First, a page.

EMTs are an integral part of the entire emergency response team for a community. In addition to responding to 911 calls, some EMTs may also work “stand by” at major events like concerts, rallies, or other large gatherings. Experts predict the profession will continue to grow as the need for emergency medical care grows in the face of natural disasters, an aging population, and the ongoing COVID-19 pandemic. 

What does an EMT do? Duties and responsibilities 

An EMT provides emergency onsite medical care and transportation for critically injured or ill individuals who require immediate medical assistance. An EMT provides this basic and critical medical care out of an ambulance, using the tools and resources available within the ambulance. Within the emergency medical technician job description, the goal of an EMT is to stabilize an individual and safely transport them to a medical facility that can further assist the patient. EMTs typically work in pairs or teams with other EMTs. 

Typical duties and responsibilities of an EMT include: 

  • Provide basic first-aid treatment as needed

  • Respond appropriately to emergency calls 

  • Assess a person’s condition and know how to provide proper medical care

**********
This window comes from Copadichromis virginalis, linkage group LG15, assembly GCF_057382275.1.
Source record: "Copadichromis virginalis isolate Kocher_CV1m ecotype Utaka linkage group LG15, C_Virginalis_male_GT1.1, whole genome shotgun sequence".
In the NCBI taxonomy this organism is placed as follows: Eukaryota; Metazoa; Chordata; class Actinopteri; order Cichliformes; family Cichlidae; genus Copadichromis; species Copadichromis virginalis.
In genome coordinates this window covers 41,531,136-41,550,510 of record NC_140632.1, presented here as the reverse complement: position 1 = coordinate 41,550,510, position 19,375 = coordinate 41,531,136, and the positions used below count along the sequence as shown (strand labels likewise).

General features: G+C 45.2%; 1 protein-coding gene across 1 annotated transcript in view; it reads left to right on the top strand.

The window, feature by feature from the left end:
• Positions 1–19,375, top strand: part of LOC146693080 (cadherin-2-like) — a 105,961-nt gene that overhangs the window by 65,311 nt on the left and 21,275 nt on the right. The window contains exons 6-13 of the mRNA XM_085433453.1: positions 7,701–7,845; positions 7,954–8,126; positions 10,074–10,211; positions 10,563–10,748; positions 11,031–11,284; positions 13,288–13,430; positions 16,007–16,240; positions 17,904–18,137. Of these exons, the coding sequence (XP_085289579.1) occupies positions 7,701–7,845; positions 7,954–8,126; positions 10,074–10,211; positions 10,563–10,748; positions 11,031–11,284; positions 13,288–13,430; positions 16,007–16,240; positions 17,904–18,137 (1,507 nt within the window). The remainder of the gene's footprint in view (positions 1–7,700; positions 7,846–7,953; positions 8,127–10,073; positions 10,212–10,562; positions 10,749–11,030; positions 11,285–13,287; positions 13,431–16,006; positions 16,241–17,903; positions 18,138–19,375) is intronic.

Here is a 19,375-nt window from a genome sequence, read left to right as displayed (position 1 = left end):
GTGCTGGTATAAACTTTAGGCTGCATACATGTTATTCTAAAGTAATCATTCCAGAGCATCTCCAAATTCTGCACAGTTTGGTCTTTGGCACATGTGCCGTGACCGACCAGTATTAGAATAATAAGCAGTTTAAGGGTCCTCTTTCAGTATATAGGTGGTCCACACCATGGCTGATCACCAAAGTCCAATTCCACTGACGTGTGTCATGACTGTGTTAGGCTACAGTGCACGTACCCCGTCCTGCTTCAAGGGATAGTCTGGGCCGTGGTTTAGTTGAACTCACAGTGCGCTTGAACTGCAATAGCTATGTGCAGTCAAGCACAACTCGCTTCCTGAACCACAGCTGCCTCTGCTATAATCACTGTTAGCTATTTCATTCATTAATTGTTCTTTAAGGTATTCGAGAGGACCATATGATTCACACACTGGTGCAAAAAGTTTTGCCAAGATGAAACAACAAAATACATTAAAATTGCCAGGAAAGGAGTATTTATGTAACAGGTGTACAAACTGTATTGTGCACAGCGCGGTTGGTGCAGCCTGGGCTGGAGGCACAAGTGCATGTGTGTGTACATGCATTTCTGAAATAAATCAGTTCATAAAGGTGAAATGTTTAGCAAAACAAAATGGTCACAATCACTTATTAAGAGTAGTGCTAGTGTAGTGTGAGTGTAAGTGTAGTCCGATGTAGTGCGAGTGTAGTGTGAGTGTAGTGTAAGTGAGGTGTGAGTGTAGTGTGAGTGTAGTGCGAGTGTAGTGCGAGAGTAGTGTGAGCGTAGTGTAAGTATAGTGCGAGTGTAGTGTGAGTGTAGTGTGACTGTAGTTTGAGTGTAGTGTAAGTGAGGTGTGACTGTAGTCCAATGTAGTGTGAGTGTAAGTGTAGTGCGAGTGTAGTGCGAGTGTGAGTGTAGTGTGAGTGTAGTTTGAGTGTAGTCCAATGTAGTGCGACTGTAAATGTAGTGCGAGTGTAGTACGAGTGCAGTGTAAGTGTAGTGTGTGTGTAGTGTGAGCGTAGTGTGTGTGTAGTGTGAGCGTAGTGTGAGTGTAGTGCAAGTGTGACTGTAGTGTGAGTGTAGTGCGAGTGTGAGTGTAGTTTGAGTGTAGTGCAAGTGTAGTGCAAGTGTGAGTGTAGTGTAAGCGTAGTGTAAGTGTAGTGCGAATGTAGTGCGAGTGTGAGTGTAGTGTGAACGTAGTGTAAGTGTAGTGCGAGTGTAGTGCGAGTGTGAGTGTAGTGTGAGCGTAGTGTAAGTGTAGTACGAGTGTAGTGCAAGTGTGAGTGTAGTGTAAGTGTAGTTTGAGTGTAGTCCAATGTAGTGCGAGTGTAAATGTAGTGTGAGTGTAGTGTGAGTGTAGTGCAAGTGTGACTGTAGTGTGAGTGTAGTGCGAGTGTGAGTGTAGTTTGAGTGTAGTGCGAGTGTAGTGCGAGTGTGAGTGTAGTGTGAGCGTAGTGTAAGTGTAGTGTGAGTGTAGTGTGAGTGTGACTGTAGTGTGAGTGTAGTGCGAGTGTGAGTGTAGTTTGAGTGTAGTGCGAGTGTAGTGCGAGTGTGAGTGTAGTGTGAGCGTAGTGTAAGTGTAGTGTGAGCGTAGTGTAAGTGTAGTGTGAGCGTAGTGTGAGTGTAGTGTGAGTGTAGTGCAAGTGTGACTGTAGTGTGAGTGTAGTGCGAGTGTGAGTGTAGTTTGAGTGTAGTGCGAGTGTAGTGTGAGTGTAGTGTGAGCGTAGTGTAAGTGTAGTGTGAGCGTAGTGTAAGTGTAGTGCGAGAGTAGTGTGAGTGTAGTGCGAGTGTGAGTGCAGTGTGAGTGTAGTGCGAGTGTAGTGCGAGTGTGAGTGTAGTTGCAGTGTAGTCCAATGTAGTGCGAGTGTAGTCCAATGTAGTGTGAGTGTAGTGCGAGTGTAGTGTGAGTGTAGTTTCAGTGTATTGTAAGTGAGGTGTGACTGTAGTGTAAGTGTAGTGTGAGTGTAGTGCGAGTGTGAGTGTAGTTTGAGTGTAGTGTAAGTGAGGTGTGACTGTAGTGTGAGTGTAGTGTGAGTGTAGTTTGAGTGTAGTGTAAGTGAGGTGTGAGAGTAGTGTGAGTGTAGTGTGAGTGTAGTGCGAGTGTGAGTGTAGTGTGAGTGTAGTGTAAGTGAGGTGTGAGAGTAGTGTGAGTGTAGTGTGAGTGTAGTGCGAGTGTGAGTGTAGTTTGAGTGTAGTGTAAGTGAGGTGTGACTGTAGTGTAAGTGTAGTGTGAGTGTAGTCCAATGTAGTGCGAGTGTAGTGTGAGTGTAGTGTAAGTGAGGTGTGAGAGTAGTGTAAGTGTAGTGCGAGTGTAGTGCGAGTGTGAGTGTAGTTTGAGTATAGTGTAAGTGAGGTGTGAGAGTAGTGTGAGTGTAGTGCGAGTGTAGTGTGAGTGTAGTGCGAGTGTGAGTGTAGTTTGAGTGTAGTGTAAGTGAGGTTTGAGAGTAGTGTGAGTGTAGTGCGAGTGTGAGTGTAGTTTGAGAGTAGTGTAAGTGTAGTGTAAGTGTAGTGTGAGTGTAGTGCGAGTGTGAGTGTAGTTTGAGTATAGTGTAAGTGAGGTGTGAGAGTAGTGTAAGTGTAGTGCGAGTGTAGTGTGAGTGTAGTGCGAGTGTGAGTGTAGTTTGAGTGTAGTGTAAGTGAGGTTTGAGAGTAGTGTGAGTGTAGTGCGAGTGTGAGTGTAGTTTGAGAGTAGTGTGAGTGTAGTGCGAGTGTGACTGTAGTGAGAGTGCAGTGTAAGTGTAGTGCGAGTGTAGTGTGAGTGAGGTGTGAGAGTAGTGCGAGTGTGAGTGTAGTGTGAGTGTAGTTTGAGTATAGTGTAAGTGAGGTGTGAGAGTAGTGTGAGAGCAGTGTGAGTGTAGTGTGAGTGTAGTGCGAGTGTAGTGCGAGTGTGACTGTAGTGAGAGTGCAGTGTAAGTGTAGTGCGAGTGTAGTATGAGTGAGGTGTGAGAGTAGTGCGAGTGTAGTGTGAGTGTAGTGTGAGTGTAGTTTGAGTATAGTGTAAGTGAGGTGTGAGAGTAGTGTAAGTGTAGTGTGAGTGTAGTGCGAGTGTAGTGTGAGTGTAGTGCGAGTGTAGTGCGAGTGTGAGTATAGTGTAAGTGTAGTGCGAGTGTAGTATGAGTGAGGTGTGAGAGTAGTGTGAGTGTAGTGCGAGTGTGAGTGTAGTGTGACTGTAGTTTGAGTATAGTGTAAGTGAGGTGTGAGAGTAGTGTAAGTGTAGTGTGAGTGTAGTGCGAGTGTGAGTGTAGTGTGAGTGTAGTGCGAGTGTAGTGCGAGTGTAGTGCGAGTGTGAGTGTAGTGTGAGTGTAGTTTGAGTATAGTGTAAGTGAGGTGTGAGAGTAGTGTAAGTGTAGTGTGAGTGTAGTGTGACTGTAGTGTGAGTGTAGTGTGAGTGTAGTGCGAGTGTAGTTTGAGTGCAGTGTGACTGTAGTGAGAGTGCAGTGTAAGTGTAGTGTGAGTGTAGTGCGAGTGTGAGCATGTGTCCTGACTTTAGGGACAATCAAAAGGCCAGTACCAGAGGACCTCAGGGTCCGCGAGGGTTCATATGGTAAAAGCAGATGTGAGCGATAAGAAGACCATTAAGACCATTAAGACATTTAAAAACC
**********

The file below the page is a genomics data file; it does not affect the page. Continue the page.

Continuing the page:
• Put together an initial plan of care to quickly stabilize an individual in distress 

  • Provide life-saving medical interventions like CPR

  • Determine where to transport a patient for continuing care

  • Communicate clearly and effectively with other first responders and emergency medical staff, and personnel 

  • Maintain 12-hour shift schedules and on-call hours 

  • Document medical care given to patients 

  • Report patient observations to appropriate medical professionals  

While most EMTs drive and operate out of ambulances, some may also work out of other vehicles like helicopters or airplanes. 

Skills you’ll need to work as an EMT

Working as an EMT requires a high level of physical fitness and problem-solving skills needed to work effectively in high-stress situations. The ability to think fast, and act quickly, is an essential skill in this profession. You will likely meet people in a time of crisis, and they may need both physical and emotional care. Striking that balance can help you to be an effective EMT. 

A few vital personal skills you need to work as an EMT include: 

  • Fast decision-making 

  • Problem-solving 

  • Empathy and understanding 

  • Effective communication 

  • Good listening 

  • Patience 

  • Compassion and caring 

  • Mentally resilient 

Additionally, some critical technical skills of an EMT that you will learn as part of your emergency medical technician training include:

  • CPR 

  • Life support 

  • Vital signs 

  • Trauma skills

  • EMT-B

  • Various medical equipment found in an ambulance 

  • Emergency Medical Services (EMS)

How to become an emergency medical technician

You do not need a college degree to work as an EMT. You’ll need to have your high school diploma or GED to get started. Requirements for EMTs may vary by state when it comes to licensure exams. All EMTs, however, are required to pass nationally required EMT programs and licensure to become an EMT. 

Have your high school diploma or GED.